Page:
"[For those of us] who find our way here—travelers, artists, writers, playwrights, actors, poets, straight, gay, lesbian, gender-nonconforming, black, white, foreign, anyone who wants to move from the urban pressures to the spacious and spiritual beauty of the Outer Cape—Provincetown is where your identity and sense of ‘home’ come to ground.”
The beach town of Provincetown, Massachusetts, has long been defined by outsiders—a haven for the queer community and a getaway for artists, a place of openness and tolerance. Throughout the 1970s and the early ’80s, Joel Meyerowitz spent his summers there, roaming the seaside with an 8-by-10 camera, making exquisite, sharply observed portraits of denizens of the progressive community—families, couples, children, artists, and others. In Meyerowitz’s photographs, a cast of characters appears and reappears from season to season against the picturesque backdrop of sea, sand, and sun. Joel Meyerowitz: Provincetown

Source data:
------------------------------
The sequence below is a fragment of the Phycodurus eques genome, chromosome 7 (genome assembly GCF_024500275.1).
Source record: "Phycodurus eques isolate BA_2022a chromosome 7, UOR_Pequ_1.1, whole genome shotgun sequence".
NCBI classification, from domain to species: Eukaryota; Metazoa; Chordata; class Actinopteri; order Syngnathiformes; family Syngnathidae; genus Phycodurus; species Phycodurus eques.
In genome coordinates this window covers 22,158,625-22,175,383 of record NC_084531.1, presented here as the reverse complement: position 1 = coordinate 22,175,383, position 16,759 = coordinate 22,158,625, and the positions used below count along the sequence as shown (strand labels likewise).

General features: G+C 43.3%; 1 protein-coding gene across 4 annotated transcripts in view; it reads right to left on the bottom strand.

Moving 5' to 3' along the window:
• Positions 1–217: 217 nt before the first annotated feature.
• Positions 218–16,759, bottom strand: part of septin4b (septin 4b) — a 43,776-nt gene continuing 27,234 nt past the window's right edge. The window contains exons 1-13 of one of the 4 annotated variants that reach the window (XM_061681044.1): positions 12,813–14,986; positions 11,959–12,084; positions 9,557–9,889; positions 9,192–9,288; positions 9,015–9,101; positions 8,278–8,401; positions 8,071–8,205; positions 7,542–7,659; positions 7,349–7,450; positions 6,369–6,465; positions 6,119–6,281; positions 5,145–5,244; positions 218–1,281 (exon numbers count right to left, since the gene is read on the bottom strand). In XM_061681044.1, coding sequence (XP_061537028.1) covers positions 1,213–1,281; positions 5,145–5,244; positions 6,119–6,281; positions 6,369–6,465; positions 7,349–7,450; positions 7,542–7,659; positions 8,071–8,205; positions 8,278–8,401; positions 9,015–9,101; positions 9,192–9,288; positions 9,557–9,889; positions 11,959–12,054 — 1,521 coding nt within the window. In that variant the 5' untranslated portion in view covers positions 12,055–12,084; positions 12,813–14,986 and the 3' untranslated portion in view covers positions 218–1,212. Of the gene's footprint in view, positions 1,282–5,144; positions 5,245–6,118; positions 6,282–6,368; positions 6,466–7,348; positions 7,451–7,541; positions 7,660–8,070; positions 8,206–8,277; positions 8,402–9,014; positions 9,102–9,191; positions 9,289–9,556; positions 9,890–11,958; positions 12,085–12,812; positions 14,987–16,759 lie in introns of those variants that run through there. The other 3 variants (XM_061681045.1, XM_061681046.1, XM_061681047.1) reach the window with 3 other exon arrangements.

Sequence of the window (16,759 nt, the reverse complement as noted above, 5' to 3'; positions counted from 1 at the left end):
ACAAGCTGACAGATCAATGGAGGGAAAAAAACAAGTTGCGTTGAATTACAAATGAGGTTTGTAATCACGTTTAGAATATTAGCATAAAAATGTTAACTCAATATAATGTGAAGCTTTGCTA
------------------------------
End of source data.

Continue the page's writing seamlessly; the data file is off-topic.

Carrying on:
collects these portraits, most never before published, bringing viewers into an idyllic world of self-styled individualism. This body of work, by a master of the medium, is a visual time capsule of a storied LGBTQ community.
Aperture is pleased to work with the artist to bring to our audience of collectors, three wonderful limited-edition prints, all of which appear in the soon-to-be released monograph. The proceeds from the sale of these prints in addition to supporting the artist help to underwrite Aperture’s publishing and public programs.